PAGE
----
These are amazing people in their own right, but for me right now they symbolize and hint at some very important insights concerning the spiritual journey. There is no “retirement” from this journey; the effort and “work” might only then begin in fact, whereas before one was only “prepping” for this. It’s interesting that in a culture like India the traditional religious journey involves the whole person in the various stages of life: first you are a “student,” a “learner”; then you are a “householder,” a married person with a family; finally you leave all this behind and take up the life of renunciation, devoting the whole of the rest of your life to spiritual deepening. Now of course few Hindus really follow this program anymore; the young are less and less seeing their lives moving toward a deep renunciation, more likely toward a more comfortable life!! Also, it is important to note that one can jump into this spiritual path of renunciation and total focus at any time in one’s life, it’s just that there is this amazing awareness that old age is a kind of ripening moment when one’s inner psychic energy is most attuned and less distracted for spiritual deepening. Perhaps it is only when you are older that you truly begin to appreciate the spiritual journey for what it is–before, in youth and middle age, there is always the temptation to get mesmerized by what society offers. True, there are many people everywhere who are attracted to some aspect of the spiritual life when they are younger, and there is much to be said for youthful energy and acuity of intellect; but the testing ground of true spirituality is always in old age–the fake, the delusionary, the vacuous, the transient, etc., all fall way and not much might remain but what is there will be a bit more real than what you started out with. True, old age in itself is no guarantee of any authenticity or truth or depth; the sad fact is that many people simply collapse into their lifelong blindness and succumb to a kind of lethargy of the spirit, thinking that their lives and their “journey” is ending. That’s why I consider these elderly long-distance hikers marvelous exemplars of the spirit needed as we journey into the Ultimate Reality and our true identity.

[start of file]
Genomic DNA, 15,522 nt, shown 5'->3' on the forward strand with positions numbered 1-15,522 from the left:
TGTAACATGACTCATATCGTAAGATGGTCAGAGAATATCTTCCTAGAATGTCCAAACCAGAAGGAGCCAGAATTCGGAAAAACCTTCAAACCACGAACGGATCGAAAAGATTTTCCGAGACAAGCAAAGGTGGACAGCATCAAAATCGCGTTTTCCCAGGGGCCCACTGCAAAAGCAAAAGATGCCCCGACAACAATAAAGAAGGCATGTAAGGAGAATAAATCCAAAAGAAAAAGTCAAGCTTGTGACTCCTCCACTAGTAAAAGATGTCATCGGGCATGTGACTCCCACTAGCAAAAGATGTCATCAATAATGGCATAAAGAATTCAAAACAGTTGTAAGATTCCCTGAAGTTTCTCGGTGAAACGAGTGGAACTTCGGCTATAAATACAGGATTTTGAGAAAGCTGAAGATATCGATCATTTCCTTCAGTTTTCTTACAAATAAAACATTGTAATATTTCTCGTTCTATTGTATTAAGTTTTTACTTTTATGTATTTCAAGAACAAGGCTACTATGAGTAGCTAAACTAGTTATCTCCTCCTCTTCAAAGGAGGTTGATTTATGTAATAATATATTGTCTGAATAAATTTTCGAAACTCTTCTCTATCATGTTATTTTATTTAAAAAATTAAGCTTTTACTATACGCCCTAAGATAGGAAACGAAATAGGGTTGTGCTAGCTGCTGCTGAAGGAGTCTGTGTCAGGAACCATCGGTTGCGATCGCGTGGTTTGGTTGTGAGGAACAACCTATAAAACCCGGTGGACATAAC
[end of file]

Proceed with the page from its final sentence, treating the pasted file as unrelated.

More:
Dan Berrigan, A New Kind of Holy Man

Everyone by now has heard that Dan Berrigan, that great Jesuit and peace activist, has died. What an incredible and inspiring life! He was close friends with people like Dorothy Day and Thomas Merton and a friend and supporter of countless peace and justice activists. People who prayed and people who marched; and people who did both looked to him as a voice of sanity, faith, hope, and above all as the voice of the Real. He had the clear eye and the unfettered mind of a true spiritual person, and more than that he was empowered with gifts that enabled him to name our collective illusions. Thousands showed up at his funeral; and I am sure that many had their own insights about this remarkable Jesuit and the meaning of his life, but as usual I found the thoughts of Chris Hedges to be most helpful in grasping this moment. Here is the link to his eulogy of Berrigan: